Tools for Interfaith Dialogue

This week, many people in our area were privileged to hear from Dr. Yehezkel Landau, Faculty Associate in Interfaith Relations at Hartford Seminary and an experienced peacemaker and interfaith trainer. He met with the Interfaith Religious Leaders Dialogue group sponsored by the Silicon Valley Conference for Christians and Jews (SVCCJ), students at Santa Clara University and San Jose State University, Congregation Shir Hadash in Los Gatos and Congregation Beth Am in Los Altos.

Yesterday, he addressed the “Difficult Dialogues” group at SJSU, a program sponsored by the Ford Foundation that includes students and community members in dialogues about the difficult issues in our communities and our world. Speaking specifically to the challenges of dialogue between the Abrahamic traditions– Judaism, Christianity, and Islam– Landau emphasized that we need more than just intellectual, linear, logical approaches to interfaith relations. We need a “tool kit” that includes multiple resources:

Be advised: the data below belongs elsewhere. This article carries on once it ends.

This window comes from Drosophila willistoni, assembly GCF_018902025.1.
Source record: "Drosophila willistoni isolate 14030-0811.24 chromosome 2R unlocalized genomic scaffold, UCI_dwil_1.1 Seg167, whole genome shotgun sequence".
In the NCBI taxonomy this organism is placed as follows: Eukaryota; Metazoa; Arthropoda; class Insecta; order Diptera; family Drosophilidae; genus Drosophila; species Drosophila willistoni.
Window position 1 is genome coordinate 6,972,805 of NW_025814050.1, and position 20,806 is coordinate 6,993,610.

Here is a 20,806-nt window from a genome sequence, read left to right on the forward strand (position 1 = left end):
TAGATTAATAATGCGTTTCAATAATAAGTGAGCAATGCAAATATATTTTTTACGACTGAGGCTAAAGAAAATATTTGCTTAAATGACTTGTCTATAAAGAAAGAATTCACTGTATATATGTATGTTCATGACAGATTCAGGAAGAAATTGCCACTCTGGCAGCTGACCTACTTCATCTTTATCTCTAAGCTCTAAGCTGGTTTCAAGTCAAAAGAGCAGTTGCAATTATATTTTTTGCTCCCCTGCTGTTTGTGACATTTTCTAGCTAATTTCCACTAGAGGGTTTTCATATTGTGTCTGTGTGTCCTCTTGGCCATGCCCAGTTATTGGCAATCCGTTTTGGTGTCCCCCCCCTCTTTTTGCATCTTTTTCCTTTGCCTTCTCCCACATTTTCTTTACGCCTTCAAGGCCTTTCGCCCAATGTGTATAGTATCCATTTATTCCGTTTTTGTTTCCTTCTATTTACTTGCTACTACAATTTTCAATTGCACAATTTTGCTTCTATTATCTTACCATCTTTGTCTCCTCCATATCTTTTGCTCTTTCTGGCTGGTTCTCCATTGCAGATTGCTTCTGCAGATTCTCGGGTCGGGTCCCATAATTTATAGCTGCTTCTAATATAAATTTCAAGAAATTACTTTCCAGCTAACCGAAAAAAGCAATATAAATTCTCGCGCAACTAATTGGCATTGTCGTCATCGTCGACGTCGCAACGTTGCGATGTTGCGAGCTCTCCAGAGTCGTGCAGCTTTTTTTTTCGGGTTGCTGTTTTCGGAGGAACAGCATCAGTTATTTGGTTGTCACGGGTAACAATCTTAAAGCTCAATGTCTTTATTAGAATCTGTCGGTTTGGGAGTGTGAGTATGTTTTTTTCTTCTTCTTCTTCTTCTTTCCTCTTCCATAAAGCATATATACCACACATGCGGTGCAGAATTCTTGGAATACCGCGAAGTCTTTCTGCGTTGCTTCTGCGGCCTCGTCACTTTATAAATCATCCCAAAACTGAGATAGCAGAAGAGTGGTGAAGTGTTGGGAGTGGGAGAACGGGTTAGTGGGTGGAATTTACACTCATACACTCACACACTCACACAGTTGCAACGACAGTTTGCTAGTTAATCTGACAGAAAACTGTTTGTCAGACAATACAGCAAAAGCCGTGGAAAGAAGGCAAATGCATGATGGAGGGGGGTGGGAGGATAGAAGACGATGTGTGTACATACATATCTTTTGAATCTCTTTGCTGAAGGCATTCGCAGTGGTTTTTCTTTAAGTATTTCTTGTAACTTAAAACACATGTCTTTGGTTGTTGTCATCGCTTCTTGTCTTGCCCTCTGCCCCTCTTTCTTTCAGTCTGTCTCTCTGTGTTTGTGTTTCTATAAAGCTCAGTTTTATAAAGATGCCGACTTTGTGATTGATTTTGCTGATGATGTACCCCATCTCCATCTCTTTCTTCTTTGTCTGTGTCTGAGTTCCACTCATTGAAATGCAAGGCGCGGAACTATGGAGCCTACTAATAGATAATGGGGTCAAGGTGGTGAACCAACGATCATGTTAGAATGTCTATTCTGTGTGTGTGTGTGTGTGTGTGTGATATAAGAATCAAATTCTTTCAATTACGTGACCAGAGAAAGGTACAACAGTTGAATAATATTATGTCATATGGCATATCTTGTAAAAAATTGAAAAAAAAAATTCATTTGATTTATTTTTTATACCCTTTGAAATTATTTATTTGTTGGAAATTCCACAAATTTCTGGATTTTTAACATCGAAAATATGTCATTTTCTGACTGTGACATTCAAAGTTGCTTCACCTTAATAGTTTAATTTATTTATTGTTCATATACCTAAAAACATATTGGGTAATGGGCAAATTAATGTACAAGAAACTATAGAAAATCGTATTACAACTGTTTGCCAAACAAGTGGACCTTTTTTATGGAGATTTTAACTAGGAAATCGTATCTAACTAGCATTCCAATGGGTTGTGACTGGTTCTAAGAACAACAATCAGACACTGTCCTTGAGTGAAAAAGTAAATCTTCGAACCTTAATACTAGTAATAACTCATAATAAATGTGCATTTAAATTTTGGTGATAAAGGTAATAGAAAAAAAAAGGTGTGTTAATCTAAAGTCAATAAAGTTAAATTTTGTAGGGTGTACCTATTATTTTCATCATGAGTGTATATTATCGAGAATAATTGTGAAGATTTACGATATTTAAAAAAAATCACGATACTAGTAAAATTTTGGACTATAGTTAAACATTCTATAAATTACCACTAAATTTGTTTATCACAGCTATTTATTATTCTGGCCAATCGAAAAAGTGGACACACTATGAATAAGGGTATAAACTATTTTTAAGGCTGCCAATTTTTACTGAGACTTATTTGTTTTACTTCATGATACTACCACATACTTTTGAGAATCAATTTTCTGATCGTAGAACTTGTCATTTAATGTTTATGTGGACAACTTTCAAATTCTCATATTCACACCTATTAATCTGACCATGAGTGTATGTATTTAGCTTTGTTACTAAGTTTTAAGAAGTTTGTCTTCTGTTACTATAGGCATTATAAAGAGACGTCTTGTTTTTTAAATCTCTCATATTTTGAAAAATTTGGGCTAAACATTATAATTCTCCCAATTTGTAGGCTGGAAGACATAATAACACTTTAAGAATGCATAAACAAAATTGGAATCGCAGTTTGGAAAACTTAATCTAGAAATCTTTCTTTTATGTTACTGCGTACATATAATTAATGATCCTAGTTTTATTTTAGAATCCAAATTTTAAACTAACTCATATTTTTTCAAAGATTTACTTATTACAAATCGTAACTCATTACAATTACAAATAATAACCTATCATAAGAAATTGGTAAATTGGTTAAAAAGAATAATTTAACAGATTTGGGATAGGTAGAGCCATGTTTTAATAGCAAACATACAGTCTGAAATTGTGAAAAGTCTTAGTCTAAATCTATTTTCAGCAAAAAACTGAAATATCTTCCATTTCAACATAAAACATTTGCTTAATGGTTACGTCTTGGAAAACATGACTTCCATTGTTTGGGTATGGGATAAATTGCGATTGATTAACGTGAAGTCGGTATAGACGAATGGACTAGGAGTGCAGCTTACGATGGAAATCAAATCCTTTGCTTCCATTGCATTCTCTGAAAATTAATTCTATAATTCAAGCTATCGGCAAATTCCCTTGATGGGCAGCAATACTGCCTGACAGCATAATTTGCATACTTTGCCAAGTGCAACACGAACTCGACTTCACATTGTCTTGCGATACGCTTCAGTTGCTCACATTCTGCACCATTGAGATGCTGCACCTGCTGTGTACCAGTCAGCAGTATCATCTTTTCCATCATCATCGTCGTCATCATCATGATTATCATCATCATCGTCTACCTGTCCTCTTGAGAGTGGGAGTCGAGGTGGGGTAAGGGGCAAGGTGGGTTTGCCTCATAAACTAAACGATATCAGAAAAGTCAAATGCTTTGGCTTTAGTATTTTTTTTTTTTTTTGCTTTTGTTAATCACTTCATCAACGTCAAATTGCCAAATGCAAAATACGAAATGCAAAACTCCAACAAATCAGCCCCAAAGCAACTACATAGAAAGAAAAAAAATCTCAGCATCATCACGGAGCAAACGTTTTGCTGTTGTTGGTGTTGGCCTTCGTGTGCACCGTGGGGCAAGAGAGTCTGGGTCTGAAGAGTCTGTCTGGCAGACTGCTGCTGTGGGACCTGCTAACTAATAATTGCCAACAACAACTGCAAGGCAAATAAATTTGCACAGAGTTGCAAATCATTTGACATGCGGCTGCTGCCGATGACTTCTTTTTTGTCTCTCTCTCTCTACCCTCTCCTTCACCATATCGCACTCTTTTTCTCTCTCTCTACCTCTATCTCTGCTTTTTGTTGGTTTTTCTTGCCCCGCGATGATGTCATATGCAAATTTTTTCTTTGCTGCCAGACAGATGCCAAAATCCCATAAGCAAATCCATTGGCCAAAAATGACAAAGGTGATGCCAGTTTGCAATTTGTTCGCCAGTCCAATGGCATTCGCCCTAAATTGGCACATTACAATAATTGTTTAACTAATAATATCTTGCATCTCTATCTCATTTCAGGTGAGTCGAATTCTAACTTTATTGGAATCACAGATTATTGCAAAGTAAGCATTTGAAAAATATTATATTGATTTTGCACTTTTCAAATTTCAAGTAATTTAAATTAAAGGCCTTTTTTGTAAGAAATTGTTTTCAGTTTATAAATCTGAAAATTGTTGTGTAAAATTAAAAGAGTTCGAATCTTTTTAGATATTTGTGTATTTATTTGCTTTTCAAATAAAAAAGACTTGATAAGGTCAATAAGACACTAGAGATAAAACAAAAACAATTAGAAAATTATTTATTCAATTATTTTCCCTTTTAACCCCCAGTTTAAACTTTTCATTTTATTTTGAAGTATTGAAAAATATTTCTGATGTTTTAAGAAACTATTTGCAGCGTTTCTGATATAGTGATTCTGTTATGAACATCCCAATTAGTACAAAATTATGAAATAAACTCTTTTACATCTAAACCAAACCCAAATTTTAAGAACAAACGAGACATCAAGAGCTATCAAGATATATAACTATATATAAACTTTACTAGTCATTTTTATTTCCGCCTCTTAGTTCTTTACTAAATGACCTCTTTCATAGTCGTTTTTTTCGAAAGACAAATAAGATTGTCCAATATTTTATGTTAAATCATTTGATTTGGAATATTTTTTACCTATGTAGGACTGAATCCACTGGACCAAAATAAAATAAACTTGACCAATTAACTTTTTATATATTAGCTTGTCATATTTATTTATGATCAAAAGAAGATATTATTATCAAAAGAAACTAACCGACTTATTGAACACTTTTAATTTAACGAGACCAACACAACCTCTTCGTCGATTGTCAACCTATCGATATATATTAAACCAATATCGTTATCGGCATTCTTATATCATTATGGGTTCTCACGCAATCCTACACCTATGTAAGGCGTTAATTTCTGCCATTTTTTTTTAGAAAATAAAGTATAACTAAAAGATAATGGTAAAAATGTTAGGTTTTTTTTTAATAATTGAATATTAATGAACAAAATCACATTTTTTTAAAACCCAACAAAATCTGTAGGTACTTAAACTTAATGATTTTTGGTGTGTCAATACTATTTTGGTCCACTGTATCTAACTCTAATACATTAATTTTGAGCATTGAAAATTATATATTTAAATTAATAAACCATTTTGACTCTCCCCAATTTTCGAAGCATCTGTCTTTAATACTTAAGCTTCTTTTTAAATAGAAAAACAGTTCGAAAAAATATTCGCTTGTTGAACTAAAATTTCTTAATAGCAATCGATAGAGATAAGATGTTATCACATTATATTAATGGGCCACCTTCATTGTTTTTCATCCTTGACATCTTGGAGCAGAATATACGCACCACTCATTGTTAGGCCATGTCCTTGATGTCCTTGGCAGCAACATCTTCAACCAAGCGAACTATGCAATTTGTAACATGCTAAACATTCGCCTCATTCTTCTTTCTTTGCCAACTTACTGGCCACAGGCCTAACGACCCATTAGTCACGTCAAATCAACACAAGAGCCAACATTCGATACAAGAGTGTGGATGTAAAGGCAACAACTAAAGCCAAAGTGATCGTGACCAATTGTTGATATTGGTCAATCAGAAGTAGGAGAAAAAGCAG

1. Cognitive resources: finding ways to help people transform their attitudes, perceptions, and ideologies when they are injurious to others;
  2. Symbolic or aesthetic resources: enabling the transformation of our self-images and our images of others;
  3. Emotional resources: honestly identifying and learning how to change the feelings that drive our relationships, moving from fear to trust, from anger to acceptance (and even forgiveness), from grief to compassion;
  4. Spiritual resources: discovering that inclusive point in our experience of the sacred that is bigger than our own religious traditions, finding those shared values of life, relationship, concern for the human family that are at the root of our traditions.
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